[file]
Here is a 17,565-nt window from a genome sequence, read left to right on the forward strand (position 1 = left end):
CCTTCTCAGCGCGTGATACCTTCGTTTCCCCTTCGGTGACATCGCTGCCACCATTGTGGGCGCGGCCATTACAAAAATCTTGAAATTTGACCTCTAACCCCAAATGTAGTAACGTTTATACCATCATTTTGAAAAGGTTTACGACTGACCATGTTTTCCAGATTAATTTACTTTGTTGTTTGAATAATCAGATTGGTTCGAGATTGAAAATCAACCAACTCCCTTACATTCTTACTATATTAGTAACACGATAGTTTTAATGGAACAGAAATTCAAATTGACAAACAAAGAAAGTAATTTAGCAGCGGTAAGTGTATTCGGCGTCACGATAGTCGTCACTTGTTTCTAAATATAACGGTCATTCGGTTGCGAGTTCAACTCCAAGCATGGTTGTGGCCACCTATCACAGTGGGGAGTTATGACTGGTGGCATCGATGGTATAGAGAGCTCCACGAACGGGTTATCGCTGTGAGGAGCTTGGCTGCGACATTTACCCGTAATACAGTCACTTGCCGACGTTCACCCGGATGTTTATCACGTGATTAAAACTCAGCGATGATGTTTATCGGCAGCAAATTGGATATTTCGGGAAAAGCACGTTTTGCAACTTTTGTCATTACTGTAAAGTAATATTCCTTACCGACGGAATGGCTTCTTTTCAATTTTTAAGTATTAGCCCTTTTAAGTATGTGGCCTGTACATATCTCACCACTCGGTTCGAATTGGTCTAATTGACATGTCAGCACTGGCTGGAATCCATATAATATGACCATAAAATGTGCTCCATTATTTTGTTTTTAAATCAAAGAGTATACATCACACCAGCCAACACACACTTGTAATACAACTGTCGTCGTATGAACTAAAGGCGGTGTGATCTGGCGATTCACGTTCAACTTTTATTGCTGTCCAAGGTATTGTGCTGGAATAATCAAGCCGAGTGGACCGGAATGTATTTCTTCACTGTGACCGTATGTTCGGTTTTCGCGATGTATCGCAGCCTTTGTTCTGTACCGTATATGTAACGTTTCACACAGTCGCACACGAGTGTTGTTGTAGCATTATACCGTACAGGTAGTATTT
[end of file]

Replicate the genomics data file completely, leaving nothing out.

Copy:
Here is a 17,565-nt window from a genome sequence, read left to right on the forward strand (position 1 = left end):
CCTTCTCAGCGCGTGATACCTTCGTTTCCCCTTCGGTGACATCGCTGCCACCATTGTGGGCGCGGCCATTACAAAAATCTTGAAATTTGACCTCTAACCCCAAATGTAGTAACGTTTATACCATCATTTTGAAAAGGTTTACGACTGACCATGTTTTCCAGATTAATTTACTTTGTTGTTTGAATAATCAGATTGGTTCGAGATTGAAAATCAACCAACTCCCTTACATTCTTACTATATTAGTAACACGATAGTTTTAATGGAACAGAAATTCAAATTGACAAACAAAGAAAGTAATTTAGCAGCGGTAAGTGTATTCGGCGTCACGATAGTCGTCACTTGTTTCTAAATATAACGGTCATTCGGTTGCGAGTTCAACTCCAAGCATGGTTGTGGCCACCTATCACAGTGGGGAGTTATGACTGGTGGCATCGATGGTATAGAGAGCTCCACGAACGGGTTATCGCTGTGAGGAGCTTGGCTGCGACATTTACCCGTAATACAGTCACTTGCCGACGTTCACCCGGATGTTTATCACGTGATTAAAACTCAGCGATGATGTTTATCGGCAGCAAATTGGATATTTCGGGAAAAGCACGTTTTGCAACTTTTGTCATTACTGTAAAGTAATATTCCTTACCGACGGAATGGCTTCTTTTCAATTTTTAAGTATTAGCCCTTTTAAGTATGTGGCCTGTACATATCTCACCACTCGGTTCGAATTGGTCTAATTGACATGTCAGCACTGGCTGGAATCCATATAATATGACCATAAAATGTGCTCCATTATTTTGTTTTTAAATCAAAGAGTATACATCACACCAGCCAACACACACTTGTAATACAACTGTCGTCGTATGAACTAAAGGCGGTGTGATCTGGCGATTCACGTTCAACTTTTATTGCTGTCCAAGGTATTGTGCTGGAATAATCAAGCCGAGTGGACCGGAATGTATTTCTTCACTGTGACCGTATGTTCGGTTTTCGCGATGTATCGCAGCCTTTGTTCTGTACCGTATATGTAACGTTTCACACAGTCGCACACGAGTGTTGTTGTAGCATTATACCGTACAGGTAGTATTT